if the ALJ clearly considered the effects of the impairment in the remainder of his
analysis”). At the hearing, ALJ McGaun specifically broached this subject, asking Williams
why he went to see these doctors.5 (R. 43.) He also considered the diagnosis in his
“Findings of Fact and Conclusions of Law,” noting that:
In response, W illiam s said only that “they had to do with physical therapy.” (R. 43.)
[t]he claimant had [a] consultation with Dr. Leddy on June 23,
2008, who assessed osteoarthritis of the cervical spine with
cervical muscular pain and upper thoracic muscle spasm. The
claimant denied any numbness or tingling in his upper
extremities. On examination, he had full range of motion of the
cervical spine and shoulders with some tenderness, but 5/5
strength. He had no impingement signs and sensation was
intact. He was to begin physical therapy.
Thus, ALJ McGaun did not omit this diagnosis or its symptoms when considering
his RFC. To the contrary, he found that this visit inured in favor of a “not disabled” finding
because Williams had “full range of motion,” and “5/5 strength,” with “sensation intact” and
“no signs of impingement.” (See id.)
Lastly, Williams argues that ALJ McGaun improperly discredited his
credibility. Much, if not all, of Williams’ testimony concerned the amount of pain he suffers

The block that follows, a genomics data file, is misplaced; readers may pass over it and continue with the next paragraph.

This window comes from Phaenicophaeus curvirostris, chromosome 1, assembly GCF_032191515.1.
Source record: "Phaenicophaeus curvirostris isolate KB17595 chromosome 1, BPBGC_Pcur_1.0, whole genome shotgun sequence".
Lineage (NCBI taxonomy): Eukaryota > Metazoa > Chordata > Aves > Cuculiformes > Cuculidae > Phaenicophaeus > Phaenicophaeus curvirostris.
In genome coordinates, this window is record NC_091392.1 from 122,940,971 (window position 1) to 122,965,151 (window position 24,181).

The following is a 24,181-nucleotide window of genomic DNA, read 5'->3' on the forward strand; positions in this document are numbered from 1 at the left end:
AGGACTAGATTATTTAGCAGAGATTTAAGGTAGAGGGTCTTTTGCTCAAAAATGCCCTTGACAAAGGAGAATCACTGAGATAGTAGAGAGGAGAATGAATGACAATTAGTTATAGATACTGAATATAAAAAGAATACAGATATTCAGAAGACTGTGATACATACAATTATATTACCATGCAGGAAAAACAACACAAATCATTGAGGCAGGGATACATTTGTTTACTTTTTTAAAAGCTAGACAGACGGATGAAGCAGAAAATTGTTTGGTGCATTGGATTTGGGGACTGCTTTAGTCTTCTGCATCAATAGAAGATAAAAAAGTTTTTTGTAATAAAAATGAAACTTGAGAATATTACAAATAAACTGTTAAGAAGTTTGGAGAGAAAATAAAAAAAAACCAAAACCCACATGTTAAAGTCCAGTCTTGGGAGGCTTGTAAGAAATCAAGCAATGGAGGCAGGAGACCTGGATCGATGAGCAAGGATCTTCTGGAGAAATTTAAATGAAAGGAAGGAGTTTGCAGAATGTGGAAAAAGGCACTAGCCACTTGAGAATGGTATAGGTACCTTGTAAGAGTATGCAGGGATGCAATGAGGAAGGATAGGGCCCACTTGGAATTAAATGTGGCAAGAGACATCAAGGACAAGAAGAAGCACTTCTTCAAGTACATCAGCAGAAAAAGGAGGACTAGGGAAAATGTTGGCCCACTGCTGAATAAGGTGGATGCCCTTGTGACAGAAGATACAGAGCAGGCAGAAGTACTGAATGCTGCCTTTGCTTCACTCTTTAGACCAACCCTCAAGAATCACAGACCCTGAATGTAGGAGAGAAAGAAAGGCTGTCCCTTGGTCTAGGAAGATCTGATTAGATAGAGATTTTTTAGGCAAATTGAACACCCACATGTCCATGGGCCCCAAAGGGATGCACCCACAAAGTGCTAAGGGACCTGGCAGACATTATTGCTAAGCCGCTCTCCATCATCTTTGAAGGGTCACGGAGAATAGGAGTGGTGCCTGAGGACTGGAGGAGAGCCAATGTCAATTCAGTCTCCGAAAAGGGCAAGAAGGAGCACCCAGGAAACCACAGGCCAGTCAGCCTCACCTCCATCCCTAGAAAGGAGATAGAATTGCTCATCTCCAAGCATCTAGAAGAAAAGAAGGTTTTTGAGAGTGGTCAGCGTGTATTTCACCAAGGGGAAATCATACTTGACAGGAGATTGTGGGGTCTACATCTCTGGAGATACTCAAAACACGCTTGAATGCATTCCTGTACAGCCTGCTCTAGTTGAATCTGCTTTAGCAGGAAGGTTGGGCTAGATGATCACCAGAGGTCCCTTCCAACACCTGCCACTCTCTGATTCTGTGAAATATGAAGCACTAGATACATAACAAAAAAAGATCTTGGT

as a result of his impairments. For example, the ALJ’s questioning of Williams begins as
ALJ: Okay. So why do you believe you’ve been unable
to work since July 1 of this year - - of last year?
Williams: Because of my pain.
ALJ: Well what about the pain? Pain is relative. Some
people have little pain, some people - Williams: It heightens with my mobility and that - - with
the things that I do. It heightens with the things that I do.
ALJ: Such as?
Complaints of pain are an important factor to be considered in determining
a disability. Mimms v. Heckler, 750 F.2d 180, 185 (2d Cir. 1984). However, the ALJ “has
discretion to evaluate the credibility of a claimant and to arrive at an independent judgment
[regarding the pain,] . . . .[which he must do] in light of medical findings and other evidence
regarding the true extent of the pain alleged by the claimant.” Id. at 186 (citation omitted).